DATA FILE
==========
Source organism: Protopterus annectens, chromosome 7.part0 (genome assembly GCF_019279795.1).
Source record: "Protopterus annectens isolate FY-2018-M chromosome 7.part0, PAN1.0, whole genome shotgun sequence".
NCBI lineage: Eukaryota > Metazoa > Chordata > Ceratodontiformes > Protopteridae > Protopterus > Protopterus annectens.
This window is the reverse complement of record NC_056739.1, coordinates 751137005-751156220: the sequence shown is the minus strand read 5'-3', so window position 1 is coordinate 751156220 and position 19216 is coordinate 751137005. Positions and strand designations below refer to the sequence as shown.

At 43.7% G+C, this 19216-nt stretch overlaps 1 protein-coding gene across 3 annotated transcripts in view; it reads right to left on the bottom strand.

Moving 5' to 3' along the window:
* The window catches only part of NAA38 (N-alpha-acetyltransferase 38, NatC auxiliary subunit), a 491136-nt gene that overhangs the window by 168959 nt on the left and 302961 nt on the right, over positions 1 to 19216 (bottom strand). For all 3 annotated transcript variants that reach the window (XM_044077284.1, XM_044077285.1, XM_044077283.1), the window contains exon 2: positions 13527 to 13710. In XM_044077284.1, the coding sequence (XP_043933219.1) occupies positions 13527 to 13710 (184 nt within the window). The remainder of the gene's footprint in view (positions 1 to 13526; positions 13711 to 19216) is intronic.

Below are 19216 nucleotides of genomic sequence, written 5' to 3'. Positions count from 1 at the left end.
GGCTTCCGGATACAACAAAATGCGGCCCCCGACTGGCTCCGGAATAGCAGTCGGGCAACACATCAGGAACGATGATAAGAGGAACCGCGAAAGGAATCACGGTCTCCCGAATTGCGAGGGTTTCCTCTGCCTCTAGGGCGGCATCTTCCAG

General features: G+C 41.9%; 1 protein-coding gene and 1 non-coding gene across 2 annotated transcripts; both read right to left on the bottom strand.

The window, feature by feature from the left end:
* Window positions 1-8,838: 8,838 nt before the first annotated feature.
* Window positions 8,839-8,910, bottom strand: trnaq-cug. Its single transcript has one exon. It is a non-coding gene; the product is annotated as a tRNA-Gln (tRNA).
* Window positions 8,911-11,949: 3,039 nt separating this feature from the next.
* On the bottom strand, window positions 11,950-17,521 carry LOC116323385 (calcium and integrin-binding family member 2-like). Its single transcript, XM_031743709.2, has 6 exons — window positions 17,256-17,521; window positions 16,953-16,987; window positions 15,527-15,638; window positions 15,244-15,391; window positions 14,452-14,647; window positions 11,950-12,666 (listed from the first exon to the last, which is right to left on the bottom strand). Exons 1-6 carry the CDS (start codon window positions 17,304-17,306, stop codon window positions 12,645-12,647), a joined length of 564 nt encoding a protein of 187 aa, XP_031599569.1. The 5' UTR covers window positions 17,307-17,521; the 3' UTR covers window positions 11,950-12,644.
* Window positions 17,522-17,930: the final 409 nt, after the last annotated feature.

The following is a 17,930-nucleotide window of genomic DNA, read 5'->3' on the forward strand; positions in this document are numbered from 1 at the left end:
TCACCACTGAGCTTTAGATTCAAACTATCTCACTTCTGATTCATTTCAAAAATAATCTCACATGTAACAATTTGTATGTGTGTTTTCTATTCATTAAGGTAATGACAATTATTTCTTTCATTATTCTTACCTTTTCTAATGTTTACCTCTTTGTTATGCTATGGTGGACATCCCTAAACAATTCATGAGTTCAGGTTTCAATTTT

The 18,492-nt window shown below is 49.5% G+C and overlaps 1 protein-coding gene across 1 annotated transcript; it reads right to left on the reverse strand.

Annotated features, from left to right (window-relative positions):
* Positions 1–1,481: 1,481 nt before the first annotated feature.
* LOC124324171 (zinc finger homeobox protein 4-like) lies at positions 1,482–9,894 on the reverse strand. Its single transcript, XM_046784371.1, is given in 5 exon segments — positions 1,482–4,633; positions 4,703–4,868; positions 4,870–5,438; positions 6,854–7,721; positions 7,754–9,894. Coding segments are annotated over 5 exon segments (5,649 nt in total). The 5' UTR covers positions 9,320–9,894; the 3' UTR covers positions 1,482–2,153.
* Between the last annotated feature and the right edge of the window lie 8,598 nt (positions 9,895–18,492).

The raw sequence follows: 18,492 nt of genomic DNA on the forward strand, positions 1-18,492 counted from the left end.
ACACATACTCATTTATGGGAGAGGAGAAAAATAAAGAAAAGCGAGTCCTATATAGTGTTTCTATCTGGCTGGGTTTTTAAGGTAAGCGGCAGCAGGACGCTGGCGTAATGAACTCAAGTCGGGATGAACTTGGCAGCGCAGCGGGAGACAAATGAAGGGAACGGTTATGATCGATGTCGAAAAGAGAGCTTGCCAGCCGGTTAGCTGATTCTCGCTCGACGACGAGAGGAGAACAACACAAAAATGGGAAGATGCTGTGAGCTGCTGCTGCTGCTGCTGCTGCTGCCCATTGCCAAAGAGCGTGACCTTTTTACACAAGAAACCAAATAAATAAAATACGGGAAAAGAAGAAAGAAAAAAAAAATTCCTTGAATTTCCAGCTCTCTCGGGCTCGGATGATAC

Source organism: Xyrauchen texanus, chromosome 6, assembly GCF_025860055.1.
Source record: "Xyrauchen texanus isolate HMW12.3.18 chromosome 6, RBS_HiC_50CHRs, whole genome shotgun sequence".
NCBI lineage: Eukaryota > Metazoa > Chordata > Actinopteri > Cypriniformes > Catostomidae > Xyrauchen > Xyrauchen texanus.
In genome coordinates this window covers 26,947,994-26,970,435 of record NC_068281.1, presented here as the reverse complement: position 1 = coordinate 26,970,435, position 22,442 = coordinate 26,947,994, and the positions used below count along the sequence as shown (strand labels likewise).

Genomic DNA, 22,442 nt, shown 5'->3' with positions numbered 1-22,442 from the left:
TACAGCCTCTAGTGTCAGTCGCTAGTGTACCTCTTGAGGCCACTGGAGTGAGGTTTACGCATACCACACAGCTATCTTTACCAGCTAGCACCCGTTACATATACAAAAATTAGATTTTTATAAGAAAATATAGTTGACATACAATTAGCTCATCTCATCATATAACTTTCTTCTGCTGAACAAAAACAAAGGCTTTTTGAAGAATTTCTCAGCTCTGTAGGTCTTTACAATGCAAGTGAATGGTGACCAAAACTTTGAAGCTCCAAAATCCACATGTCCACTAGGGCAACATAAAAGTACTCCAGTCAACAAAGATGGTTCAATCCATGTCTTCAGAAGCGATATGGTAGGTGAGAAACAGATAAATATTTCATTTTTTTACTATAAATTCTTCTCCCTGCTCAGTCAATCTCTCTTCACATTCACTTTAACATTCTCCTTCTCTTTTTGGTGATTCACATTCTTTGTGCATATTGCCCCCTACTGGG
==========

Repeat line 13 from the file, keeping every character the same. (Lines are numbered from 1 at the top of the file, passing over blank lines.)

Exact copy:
* Window positions 8,839-8,910, bottom strand: trnaq-cug. Its single transcript has one exon. It is a non-coding gene; the product is annotated as a tRNA-Gln (tRNA).